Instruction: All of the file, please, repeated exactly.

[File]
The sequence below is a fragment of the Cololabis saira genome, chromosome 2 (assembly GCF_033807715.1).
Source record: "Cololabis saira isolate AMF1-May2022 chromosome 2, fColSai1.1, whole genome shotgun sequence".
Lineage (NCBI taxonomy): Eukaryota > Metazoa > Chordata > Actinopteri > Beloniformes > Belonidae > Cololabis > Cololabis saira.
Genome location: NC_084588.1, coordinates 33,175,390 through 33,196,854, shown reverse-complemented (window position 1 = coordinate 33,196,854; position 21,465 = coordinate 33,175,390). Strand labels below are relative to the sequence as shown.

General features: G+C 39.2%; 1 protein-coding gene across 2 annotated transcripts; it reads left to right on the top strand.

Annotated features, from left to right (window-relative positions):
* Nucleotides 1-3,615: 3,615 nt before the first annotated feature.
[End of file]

The sequence below is a fragment of the Cololabis saira genome, chromosome 2 (assembly GCF_033807715.1).
Source record: "Cololabis saira isolate AMF1-May2022 chromosome 2, fColSai1.1, whole genome shotgun sequence".
Lineage (NCBI taxonomy): Eukaryota > Metazoa > Chordata > Actinopteri > Beloniformes > Belonidae > Cololabis > Cololabis saira.
Genome location: NC_084588.1, coordinates 33,175,390 through 33,196,854, shown reverse-complemented (window position 1 = coordinate 33,196,854; position 21,465 = coordinate 33,175,390). Strand labels below are relative to the sequence as shown.

General features: G+C 39.2%; 1 protein-coding gene across 2 annotated transcripts; it reads left to right on the top strand.

Annotated features, from left to right (window-relative positions):
* Nucleotides 1-3,615: 3,615 nt before the first annotated feature.